Now, if private equity’s returns are 3.3x that of public company returns, clearly 1.0 of it would have been achieved by simply matching the operating performance of comparable public companies. Of the remaining 2.3 fold of higher returns on equity investment, however, the study found that 1.7 (or 73%) was directly as a result of the much larger debt to equity ratio. In layman’s terms, portfolio company profits, after interest, flowed to a much smaller equity capital denominator – making returns on equity capital invested much higher than for comparable public businesses.
The remarkable insight is the conclusion. Only the remaining 0.6 multiple (or 27%) of higher returns for private equity businesses came from other things – such as improved operational performance.
Let’s Add Operating Value Growth to Our Business Model
So, private equity ownership appears to add little to operational performance. While there is room to take issue with this first-of-a-kind study, such as the small data set, the results are actually intuitive (the study was limited to 28 portfolio companies, as the Association was determined to comply with “Walker Guidelines,” and compare apples-to-apples and measure hard results following exits in substantive going concerns).
Think about it, what operational value growth capabilities do private equity firms systematically deploy to equip their portfolio companies to accelerate value growth – beyond a possible management replacement? The answer is almost always none.
Of course, should a private equity firm choose to systematically offer such a value growth accelerating ‘secret sauce’ to the companies they invest in, they would become highly differentiated in the private equity ‘marketplace’. One likely result would be that acquisition values would be relatively lower for those firms with such a ‘secret sauce’, as the value growth message would attract management teams in companies up for sale, and some would be willing to forgo some sell value. Moreover, exit values would likely be higher; the ‘secret sauce’ will have an effect in actually growing value, and buyers would be more likely to believe a superior cash flow forecast, a key factor in valuation.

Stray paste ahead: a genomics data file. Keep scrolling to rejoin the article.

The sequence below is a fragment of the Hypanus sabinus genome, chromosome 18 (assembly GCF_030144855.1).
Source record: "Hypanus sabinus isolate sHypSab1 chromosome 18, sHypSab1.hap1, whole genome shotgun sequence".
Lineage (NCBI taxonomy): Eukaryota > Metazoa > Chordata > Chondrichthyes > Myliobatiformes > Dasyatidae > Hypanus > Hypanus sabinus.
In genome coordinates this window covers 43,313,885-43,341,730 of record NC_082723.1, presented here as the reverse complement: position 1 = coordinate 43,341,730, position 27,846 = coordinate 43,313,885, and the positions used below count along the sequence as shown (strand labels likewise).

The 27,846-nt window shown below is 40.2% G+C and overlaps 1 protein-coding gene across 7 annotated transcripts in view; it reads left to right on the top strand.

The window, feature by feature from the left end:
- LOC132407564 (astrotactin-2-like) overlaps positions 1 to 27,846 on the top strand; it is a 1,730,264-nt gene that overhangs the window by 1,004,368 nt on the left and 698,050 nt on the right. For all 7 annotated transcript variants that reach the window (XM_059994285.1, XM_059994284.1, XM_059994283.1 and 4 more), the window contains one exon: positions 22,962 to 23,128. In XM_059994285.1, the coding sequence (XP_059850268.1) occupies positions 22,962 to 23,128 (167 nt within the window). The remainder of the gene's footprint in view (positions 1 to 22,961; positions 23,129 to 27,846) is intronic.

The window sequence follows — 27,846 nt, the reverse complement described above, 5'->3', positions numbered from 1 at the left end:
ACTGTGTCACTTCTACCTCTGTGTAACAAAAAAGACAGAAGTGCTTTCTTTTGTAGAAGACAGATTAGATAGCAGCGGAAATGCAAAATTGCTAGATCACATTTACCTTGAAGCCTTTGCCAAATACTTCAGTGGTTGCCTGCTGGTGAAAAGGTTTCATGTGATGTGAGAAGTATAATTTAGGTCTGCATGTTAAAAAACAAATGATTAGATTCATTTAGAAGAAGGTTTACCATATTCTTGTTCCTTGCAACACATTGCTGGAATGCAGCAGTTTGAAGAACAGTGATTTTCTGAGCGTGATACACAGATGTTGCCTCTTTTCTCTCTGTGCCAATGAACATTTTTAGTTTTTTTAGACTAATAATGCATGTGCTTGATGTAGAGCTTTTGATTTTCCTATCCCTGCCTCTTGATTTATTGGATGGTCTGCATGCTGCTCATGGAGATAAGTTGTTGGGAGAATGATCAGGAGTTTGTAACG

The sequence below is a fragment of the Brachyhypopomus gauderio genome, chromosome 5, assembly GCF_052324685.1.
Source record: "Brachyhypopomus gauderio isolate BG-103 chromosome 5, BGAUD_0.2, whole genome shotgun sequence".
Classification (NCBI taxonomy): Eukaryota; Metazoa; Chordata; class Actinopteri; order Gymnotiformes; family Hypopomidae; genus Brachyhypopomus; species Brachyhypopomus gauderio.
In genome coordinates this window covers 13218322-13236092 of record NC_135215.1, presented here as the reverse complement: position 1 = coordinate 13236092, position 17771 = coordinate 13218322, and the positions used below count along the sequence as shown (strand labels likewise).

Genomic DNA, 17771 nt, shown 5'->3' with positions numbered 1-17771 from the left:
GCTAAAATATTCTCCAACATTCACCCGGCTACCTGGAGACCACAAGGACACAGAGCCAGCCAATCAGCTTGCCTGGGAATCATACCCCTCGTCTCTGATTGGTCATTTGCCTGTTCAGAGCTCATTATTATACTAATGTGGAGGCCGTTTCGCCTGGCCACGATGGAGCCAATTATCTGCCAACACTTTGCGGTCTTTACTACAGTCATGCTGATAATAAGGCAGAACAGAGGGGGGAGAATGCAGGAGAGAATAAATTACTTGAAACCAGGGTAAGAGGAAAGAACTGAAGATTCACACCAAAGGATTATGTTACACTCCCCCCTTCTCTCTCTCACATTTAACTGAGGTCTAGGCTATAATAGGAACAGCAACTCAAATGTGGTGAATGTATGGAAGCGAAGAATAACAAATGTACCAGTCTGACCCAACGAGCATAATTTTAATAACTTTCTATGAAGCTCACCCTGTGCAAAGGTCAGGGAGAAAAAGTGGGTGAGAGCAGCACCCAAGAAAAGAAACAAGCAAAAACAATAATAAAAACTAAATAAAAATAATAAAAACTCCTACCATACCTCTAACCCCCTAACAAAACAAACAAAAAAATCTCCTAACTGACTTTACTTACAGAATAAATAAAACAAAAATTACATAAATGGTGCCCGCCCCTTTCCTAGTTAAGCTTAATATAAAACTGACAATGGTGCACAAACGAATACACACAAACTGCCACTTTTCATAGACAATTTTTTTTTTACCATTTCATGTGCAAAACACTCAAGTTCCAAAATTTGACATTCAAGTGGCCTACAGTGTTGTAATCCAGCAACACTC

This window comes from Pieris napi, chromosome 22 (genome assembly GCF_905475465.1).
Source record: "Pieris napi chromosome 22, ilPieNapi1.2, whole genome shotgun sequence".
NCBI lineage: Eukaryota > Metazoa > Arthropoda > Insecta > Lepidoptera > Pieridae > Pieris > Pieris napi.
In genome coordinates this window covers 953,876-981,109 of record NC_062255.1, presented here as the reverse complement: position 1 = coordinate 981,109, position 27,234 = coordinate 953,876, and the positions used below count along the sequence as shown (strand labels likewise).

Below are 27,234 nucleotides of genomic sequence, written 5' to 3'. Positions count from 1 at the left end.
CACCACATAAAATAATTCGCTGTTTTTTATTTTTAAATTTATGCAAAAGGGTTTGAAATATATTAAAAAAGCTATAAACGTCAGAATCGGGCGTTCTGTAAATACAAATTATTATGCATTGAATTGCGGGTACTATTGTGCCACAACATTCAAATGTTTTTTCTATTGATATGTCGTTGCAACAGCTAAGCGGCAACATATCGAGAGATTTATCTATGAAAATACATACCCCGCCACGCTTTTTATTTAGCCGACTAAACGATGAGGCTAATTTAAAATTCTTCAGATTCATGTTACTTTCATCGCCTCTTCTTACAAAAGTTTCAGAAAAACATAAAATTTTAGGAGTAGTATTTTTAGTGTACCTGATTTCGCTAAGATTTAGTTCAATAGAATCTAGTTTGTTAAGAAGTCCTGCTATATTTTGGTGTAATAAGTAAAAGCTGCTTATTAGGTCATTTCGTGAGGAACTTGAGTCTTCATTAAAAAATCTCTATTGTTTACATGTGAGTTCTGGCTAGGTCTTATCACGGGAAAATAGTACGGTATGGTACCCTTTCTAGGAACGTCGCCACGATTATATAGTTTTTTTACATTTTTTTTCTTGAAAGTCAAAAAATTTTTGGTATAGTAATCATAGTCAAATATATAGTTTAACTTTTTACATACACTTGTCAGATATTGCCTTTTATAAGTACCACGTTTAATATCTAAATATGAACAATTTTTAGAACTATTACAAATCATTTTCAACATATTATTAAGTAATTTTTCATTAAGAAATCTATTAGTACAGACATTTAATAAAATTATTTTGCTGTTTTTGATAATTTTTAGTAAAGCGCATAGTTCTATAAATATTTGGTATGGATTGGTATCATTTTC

In short, forward-looking private equity firms must recognise that business model changes are on the horizon; and that with the current leverage environment, their trade must move beyond its traditional financial engineering focus. Indeed, the cheap capital aspect of traditional private equity business model has become a serious driver of equity wipeouts. From here, the forward-looking firms must develop approaches for systematically growing portfolio company operating value.
Such approaches can be viewed in two time frames; how to arm management teams to boost current and near-term performance, and how to arm them to boost long-term performance. These are both inter-related, and they require a melding of market management and economic skills – something traditional managers silo apart today. Management actions must be centered on granular cash flow views of their internal performance, in contrast to accounting profits (which are provably misleading). They must recognise that only 15% of a business’ value is captured by the cash flow of the next three years; for substantive, discrete jumps in operating value, business managers must operate understanding that two-thirds to three-quarters of business value is captured in the cash flow of the next 15 years. Long-range market management to maximise long-range cash flow is the core skill of the value-performing senior management team.
Most private equity firms intend to sell portfolio companies after four to six years, at which point they will only maximise their exit valuation if they make a solid case for another four to six years of accelerating cash flow growth. So, they are already looking at the right time spans; they just need management teams to be skilled at long-range market management to deliver such long-range cash flow performance.
V Rory Jones, is a partner at Business Value Associates, a consultancy focused on near- and long-term cash flow growth. Prior to co-founding BVA, Jones was a partner at PricewaterhouseCoopers, where he led the US Shareholder Value consulting practice. He speaks and publishes regularly, and his book, “The Executive Guide to Boosting Cash Flow and Shareholder Value” is published by John Wiley & Sons. Jones sits on several boards, including the Association for Strategic Planning, and he received his MBA from the University of Chicago, and BSc from The City University in London, UK.